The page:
# Regular Expression Matching  Difficulty Level Hard
Backtracking Dynamic Programming String

In the Regular Expression Matching problem we have given two strings one (let’s assume it x) consists of only lower case alphabets and second (let’s assume it y) consists of lower case alphabets with two special characters i.e, “.” and “*”. The task is to find whether the second string matches the first string or not. If it matches then print “true” otherwise print “false”.

The two characters used here means:

“.” – pattern matches any single character i.e, “.” can be replaced with any character required to match the first string

“*” – pattern matches 0 or more occurrence of character before “*” i.e, “*” can be replaced by any the preceding character zero or more times as required to match the first string

Note:

• x could be empty or can contain only lowercase letters.
• y could also be empty or can contain only lowercase letters or only characters like “.” or “*” or both (i.e., lowercase letters and characters like “.” and “*”)

## Example  Input

x = “aa”

y = “a”

Output

false

Explanation

As y does not match the entire string i.e., “a” (y) does not match the string “aa” (x).

Input

x = “aa”

y = “a*”

Output

true

Explanation

As “*” means repetition of the preceding letter zero or more times and removing the special character. So by repeating “a” ones in the string “a*” it will become “aa” and both the string will become the same.

Input

x = “acb”

y = “a.b”

Output

true

Explanation

Here we can replace “.” by any character so replacing “.” in “a.b” by “c” we will get our desired string i.e., acb, and both the string will become true.

Rabin Karp Algorithm

Input

x = “ab”

y = “.*”

Output

true

Explanation

“.*” means “zero or more (*) of any character (.)”.

## Algorithm  There are many solutions to this problem but the most efficient way is to solve it using dynamic programming.

1. Get the length of both “x” and “y” in some variable say “m” and “n” respectively.
2. check if “m” equals to “0” then return print false.
3. Initialize a 2d array(say dp) with the length of “x” as row and “y” as the column.
4. Mark the array as false.
5. Initialize “0,0” index of array as true
6. Run a for loop till “m” from 1
1. Inside for loop check, if y[i-1] == ‘*’
1. If yes then dp[i] = dp[j-1]
7. Initialise a nested for loop: One with 1 up to “m” and second with 1 to “n”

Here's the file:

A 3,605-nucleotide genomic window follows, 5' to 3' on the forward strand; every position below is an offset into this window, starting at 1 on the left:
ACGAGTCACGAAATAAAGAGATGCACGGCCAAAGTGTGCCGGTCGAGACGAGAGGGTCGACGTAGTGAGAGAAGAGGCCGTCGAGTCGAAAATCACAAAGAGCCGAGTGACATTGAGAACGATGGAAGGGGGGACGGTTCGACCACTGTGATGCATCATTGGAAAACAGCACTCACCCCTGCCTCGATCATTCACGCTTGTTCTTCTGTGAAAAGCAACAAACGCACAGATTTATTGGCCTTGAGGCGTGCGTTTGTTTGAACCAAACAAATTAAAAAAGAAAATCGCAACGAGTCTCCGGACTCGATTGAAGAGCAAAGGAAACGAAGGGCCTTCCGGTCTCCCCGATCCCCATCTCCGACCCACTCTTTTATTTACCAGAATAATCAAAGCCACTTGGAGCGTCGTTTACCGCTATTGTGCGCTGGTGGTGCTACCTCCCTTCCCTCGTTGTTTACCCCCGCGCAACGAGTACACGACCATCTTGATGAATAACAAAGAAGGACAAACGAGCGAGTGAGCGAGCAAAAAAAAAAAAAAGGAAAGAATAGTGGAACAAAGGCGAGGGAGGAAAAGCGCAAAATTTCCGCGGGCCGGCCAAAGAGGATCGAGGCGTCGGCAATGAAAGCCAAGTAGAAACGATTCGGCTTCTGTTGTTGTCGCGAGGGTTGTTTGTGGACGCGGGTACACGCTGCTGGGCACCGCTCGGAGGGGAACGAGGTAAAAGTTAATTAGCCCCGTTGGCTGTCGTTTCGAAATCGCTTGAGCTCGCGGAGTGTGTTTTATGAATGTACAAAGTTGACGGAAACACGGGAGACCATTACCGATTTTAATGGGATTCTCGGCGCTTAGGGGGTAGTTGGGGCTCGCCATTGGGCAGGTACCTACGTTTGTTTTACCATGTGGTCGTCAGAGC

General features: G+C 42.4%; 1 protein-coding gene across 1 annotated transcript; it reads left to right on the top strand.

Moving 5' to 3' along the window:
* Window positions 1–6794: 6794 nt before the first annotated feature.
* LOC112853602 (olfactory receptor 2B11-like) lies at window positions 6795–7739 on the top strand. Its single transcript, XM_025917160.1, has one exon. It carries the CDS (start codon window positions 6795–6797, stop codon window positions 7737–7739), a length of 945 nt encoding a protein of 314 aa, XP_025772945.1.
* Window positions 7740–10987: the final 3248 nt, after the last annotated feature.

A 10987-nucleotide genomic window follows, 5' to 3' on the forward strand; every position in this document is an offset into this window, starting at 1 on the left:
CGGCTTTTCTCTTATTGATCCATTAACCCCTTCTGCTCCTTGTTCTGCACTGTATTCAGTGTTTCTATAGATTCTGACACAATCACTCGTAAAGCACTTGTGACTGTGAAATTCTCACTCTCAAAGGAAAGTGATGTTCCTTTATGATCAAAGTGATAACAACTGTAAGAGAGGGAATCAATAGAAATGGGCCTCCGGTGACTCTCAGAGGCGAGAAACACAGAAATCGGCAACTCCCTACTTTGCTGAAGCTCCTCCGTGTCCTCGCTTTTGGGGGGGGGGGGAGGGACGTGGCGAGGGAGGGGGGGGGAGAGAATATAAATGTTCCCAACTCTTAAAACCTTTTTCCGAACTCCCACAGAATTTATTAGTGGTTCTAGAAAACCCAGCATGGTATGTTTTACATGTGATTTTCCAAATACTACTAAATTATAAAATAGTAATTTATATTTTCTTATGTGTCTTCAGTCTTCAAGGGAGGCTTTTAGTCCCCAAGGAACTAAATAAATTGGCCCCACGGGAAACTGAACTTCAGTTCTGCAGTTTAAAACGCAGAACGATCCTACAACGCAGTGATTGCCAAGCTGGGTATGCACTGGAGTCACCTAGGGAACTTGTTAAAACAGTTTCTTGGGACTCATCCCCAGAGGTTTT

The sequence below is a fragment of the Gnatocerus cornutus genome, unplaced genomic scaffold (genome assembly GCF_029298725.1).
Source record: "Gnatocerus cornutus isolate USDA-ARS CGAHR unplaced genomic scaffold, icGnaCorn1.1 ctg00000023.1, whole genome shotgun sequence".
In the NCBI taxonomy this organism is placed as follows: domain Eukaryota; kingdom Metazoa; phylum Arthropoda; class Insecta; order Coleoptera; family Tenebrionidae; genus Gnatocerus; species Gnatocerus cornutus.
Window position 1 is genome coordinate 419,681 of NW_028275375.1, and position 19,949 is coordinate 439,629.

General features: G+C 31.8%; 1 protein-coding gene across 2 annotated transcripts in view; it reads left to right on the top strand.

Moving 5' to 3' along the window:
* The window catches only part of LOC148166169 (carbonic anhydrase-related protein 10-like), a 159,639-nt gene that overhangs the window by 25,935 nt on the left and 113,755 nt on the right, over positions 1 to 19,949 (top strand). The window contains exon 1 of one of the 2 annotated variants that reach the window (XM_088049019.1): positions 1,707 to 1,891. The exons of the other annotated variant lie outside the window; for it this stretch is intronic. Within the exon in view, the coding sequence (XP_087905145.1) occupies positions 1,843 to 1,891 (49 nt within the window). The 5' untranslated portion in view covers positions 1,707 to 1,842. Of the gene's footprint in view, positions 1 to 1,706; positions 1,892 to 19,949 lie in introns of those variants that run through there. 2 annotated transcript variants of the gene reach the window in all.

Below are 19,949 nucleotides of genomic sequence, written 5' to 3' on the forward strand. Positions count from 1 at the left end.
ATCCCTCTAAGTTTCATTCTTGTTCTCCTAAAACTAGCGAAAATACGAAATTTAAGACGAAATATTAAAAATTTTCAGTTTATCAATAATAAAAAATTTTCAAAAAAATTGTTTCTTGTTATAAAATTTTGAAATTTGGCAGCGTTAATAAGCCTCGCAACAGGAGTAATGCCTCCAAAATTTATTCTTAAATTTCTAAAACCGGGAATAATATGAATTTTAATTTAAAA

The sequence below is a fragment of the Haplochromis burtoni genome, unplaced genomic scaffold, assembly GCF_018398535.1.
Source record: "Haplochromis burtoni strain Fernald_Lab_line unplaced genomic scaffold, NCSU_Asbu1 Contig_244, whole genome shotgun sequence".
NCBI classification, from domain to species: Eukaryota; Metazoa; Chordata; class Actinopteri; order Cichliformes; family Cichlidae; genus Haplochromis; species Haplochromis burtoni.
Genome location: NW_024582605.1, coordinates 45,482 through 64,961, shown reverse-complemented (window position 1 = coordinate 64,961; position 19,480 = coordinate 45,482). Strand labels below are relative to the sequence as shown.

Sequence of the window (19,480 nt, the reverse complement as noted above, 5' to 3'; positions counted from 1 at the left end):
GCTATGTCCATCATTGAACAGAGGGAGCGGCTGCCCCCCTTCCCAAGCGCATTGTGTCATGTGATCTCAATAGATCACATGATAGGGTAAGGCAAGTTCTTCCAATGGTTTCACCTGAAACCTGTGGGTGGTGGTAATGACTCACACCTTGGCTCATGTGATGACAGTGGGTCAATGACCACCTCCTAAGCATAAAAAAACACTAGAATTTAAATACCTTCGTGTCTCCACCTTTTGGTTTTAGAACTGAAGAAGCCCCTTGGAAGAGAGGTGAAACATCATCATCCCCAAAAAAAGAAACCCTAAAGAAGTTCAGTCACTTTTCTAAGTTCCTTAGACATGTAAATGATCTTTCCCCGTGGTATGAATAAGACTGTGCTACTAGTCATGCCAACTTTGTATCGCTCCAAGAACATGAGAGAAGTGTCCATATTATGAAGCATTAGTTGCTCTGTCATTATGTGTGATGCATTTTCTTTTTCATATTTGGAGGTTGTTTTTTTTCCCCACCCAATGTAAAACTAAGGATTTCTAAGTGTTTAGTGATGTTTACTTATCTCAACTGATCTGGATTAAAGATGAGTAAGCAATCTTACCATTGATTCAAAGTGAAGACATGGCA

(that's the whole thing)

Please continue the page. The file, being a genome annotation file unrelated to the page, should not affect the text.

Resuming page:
1. In for loop check, if y[j-1]  == ‘*’
1. if yes then dp[i][j] = dp[i][j – 1] || dp[i – 1][j]
2. else check if y[j – 1] == ‘.’ || x[i – 1] == y[j – 1]
1. if yes then dp[i][j] = dp[i – 1][j – 1]
3. else mark dp[i][j] as false i.e., dp[i][j] == false
8. Print the result of dp[n][m] i.e., last index of dp

## Implementation in C++ for Regular Expression Matching  ```#include <bits/stdc++.h>
using namespace std;

bool isMatch(char x[], char y[])
{
int n = strlen(x);
int m = strlen(y);

if (m == 0)
return (n == 0);

bool dp[n + 1][m + 1];

memset(dp, false, sizeof(dp));

dp = true;

for (int i = 1; i <= m; i++)
{
if (y[i - 1] == '*')
{
dp[i] = dp[i - 1];
}
}

for (int i = 1; i <= n; i++)
{
for (int j = 1; j <= m; j++)
{
if (y[j - 1] == '*')
{
dp[i][j] = dp[i][j - 1] || dp[i - 1][j];
}

else if (y[j - 1] == '.' || x[i - 1] == y[j - 1])
{
dp[i][j] = dp[i - 1][j - 1];
}

else
{
dp[i][j] = false;
}
}
}

return dp[n][m];
}

int main()
{
char x[] = "acb";
char y[] = "a.b";

cout<< boolalpha<<(isMatch(x, y));
return 0;
}```
`true`

## Implementation in Java for Regular Expression Matching  ```import java.util.Arrays;
public class solution {

static boolean isMatch(String x, String y) {
int n = x.length();
int m = y.length();

if (m == 0)
return (n == 0);

boolean[][] dp = new boolean[n + 1][m + 1];

for (int i = 0; i<n + 1; i++) {
Arrays.fill(dp[i], false);
}

dp = true;

for (int j = 1; j<= m; j++) {
if (y.charAt(j - 1) == '*') {
dp[j] = dp[j - 1];
}
}

for (int i = 1; i<= n; i++) {
for (int j = 1; j<= m; j++) {

if (y.charAt(j - 1) == '*') {
dp[i][j] = dp[i][j - 1] || dp[i - 1][j];
} else if (y.charAt(j - 1) == '.' || x.charAt(i - 1) == y.charAt(j - 1)) {
dp[i][j] = dp[i - 1][j - 1];
} else {
dp[i][j] = false;
}
}
}

return dp[n][m];
}

public static void main(String args[]) {
String x = "acb";
String y = "a.b";

System.out.println((isMatch(x, y)));

}
}```
`true`

## Complexity Analysis for Regular Expression Matching  ### Time Complexity

O(m×n) where m is the length of “x” and n is the length of “y”